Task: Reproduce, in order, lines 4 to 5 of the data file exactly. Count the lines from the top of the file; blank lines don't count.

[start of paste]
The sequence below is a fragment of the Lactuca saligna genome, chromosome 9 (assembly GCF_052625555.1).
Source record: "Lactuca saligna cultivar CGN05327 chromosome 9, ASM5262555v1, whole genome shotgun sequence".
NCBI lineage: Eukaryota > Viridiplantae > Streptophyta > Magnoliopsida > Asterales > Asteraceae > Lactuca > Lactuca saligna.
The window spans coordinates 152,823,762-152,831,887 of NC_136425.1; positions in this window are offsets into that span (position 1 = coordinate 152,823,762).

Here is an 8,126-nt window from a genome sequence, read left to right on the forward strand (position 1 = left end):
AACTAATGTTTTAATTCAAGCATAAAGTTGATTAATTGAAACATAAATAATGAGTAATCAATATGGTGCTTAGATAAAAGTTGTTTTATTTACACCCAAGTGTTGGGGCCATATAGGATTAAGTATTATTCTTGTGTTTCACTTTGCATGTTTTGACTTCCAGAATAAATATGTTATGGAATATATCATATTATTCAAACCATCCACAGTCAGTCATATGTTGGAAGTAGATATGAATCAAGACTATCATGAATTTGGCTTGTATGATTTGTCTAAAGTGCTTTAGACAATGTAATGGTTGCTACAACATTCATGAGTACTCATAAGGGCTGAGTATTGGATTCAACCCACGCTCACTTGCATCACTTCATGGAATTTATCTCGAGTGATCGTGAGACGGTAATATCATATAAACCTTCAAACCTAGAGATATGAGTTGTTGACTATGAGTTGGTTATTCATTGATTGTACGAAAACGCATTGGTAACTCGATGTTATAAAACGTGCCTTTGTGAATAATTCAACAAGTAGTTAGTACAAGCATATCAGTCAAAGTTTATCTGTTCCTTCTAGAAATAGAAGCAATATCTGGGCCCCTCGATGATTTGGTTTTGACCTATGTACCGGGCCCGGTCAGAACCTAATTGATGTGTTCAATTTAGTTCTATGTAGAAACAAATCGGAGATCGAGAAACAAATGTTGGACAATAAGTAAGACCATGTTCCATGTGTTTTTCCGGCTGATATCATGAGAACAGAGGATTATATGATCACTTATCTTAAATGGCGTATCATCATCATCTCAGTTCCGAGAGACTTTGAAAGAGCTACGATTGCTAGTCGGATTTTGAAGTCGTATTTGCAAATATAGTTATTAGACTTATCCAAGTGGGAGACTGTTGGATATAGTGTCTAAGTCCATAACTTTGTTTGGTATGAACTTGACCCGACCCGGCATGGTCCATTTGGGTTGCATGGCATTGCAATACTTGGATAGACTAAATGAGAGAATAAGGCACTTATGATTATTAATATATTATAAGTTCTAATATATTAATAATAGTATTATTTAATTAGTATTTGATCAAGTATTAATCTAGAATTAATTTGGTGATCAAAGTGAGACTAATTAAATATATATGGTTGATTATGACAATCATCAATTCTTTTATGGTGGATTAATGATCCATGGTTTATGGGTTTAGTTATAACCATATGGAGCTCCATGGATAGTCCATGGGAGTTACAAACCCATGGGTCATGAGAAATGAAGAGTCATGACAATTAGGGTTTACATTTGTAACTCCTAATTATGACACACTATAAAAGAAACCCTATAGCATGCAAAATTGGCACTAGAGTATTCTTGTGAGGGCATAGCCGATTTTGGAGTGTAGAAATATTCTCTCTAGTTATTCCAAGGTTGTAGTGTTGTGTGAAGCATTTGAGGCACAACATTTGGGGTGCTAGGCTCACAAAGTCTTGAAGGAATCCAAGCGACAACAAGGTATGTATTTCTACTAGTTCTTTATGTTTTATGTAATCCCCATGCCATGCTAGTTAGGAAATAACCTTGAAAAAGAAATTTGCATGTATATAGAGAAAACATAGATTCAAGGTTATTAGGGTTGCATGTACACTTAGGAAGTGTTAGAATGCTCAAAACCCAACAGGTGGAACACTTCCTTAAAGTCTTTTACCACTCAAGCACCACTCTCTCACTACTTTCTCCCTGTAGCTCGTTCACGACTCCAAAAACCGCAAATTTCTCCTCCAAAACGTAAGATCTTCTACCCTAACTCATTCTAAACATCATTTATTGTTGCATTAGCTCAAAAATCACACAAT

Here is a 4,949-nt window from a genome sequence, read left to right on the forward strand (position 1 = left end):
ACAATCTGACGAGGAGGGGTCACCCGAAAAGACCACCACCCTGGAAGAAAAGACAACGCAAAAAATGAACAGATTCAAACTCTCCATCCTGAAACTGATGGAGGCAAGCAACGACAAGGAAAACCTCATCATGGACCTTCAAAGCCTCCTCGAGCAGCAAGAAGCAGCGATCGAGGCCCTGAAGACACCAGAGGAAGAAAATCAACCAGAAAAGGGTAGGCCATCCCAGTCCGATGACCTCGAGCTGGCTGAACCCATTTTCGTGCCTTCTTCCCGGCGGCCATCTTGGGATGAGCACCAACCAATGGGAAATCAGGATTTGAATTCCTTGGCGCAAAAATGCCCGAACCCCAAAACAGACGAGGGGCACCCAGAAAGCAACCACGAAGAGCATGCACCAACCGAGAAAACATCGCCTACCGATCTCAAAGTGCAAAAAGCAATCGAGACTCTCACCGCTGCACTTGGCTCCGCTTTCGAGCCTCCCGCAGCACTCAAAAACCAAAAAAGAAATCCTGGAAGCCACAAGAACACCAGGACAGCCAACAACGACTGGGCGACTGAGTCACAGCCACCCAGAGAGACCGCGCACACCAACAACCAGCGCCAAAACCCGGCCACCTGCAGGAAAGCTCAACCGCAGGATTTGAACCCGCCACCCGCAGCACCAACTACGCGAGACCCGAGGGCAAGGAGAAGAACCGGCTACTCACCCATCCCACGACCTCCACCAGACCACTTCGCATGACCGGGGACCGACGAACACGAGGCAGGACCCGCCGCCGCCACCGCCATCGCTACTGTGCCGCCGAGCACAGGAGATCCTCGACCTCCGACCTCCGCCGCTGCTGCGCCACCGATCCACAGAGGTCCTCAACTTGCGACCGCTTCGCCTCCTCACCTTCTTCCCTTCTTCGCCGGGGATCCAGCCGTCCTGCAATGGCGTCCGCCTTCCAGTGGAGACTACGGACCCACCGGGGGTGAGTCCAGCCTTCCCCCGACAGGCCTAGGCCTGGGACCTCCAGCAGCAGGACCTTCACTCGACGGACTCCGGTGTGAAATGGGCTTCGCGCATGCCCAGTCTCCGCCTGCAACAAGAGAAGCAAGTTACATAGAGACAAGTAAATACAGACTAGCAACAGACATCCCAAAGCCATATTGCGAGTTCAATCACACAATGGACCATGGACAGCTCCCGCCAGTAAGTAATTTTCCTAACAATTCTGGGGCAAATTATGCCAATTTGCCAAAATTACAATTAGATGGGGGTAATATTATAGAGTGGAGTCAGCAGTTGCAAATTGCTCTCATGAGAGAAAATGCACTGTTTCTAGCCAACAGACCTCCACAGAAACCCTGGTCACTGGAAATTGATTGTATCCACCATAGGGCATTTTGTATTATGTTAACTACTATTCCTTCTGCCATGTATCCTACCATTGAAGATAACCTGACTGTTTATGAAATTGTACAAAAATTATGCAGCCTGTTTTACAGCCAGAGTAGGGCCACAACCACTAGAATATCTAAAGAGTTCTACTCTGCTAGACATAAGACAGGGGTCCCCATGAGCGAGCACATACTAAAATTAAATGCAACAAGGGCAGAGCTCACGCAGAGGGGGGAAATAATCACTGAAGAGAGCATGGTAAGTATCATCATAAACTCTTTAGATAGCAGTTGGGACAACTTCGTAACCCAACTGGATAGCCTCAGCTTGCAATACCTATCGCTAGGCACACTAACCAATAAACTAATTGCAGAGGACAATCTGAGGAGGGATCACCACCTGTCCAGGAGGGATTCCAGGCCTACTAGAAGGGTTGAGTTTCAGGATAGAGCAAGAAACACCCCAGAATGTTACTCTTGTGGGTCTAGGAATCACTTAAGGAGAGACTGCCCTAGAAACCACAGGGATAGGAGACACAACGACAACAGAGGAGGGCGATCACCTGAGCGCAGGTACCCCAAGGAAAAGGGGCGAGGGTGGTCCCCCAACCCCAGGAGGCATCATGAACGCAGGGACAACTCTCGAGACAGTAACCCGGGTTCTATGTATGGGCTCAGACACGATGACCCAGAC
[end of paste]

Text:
The window spans coordinates 152,823,762-152,831,887 of NC_136425.1; positions in this window are offsets into that span (position 1 = coordinate 152,823,762).

Here is an 8,126-nt window from a genome sequence, read left to right on the forward strand (position 1 = left end):